My family and I recently took a trip to Fiji. (I will pause momentarily for your pity.) My husband billed the “vacation” as part of my present for my upcoming fortieth birthday, even though since (a) the kids came along, and (b) trips with kids aren’t vacations, then by deductive reasoning, (c) I did not get a vacation for my birthday. Nonetheless, it was one of many experiences we’ve been fortunate enough to have because of our move to Australia. The only other way I could see myself ever getting to the South Pacific is as a contestant on The Bachelor and let’s be honest: they aren’t going to do another season with old people. Oh, and I’m already married.

We were eating lunch one day by the pool and a couple caught my eye. While my husband asked if I was listening to him, I studied this pair intently, then turned to Jason. “I think that’s Bradley Cooper and his girlfriend,” I whispered nervously. Naturally, I texted one of my well-connected New York sources, who confirmed the sighting. Even Jason got excited. I texted a few people, then decided to share this gift with a broader audience and ventured onto Instagram. For the next three days, I searched for Bradley every time we left our room. I hunted for him at the restaurant where we had dinner (spotted! And we switched tables to get a better view!). I hid behind my sunglasses to peer at him at the pool. I considered approaching him at the fire-dancing ceremony and imagined the conversation we’d have. In short, I turned into a grade-A asshole.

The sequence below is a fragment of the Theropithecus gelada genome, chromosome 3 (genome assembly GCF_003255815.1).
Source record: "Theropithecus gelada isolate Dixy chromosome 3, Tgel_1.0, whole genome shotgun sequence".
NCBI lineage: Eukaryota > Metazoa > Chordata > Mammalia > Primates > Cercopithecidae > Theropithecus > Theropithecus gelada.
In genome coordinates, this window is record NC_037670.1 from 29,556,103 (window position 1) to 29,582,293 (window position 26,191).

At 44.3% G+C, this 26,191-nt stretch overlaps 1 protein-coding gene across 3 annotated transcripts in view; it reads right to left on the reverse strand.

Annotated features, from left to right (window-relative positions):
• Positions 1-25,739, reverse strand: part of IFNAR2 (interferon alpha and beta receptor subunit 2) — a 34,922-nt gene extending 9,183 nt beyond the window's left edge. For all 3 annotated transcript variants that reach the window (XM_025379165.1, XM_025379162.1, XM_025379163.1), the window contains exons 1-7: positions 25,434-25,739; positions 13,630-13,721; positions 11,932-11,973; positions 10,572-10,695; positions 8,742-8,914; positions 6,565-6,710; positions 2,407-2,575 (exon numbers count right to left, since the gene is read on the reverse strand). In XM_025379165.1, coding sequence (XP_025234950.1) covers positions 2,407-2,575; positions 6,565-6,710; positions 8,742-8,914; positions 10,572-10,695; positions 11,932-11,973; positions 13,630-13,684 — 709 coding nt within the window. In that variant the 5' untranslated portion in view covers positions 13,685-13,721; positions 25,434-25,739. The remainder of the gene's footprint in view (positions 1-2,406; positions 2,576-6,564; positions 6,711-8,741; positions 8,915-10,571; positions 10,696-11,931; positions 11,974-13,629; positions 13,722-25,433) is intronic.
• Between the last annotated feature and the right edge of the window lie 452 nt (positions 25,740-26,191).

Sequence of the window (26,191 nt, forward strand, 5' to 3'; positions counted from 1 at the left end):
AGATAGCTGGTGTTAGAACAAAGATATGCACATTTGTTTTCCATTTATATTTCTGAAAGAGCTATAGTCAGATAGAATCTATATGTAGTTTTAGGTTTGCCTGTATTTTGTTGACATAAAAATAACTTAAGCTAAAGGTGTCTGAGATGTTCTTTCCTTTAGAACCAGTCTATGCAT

But it was even worse than that. When Bradley was around, I changed. I staged photos of my children to get him in the background. I encouraged the boys to swim in the part of the pool close to where he was sitting. And, perhaps most odiously of all, I became a Model Person within the Coop’s (Jason’s name for him) presence: I laughed at my children’s antics instead of sighing, I engaged with them sweetly, I cuddled them attentively. All because of the possibility that someone with influence and stardust was watching me. GROSS.

I was raised on fairytales, power anthems, and the American dream, all of which tell me that keeping your eyes peeled, being strong and beautiful, and working hard will allow your own star to rise—will get you to the top. Sadly, the message I heard at churches all around the Bible Belt echoed such ideas, which allowed me, from the earliest of ages, to operate under the delusion that a little mascara, good grades, and perfect behavior would not just win academic and social points, but earn God’s love. This is a sickness that is more rule than exception in most churches today, and not just American ones (which I can say because I’m…wait for it…INTERNATIONAL now). Meanwhile, the only thing I can “Hold On” to with any consistency is my own sin.

I am getting weaker, not stronger. Who will deliver me from this body of death?!

I encountered one of my favorite recent theological quotes on the plane ride home from Fiji, hours after I realized that my source was given bad information and that the Coops had not, most likely, spent the week at our resort. I was tired, my children were climbing all over me, and I shot Jason one of those looks that he has learned to read: I’m about to lose it. By the time I returned from my trip to the bathroom with my third glass of wine, he had graciously taken the boys and I settled in to watch the end of Big Little Lies, which supplied the quote (I know, you thought it was going to be Joyce Meyer):

Welcome to the club. We’re all fucked up.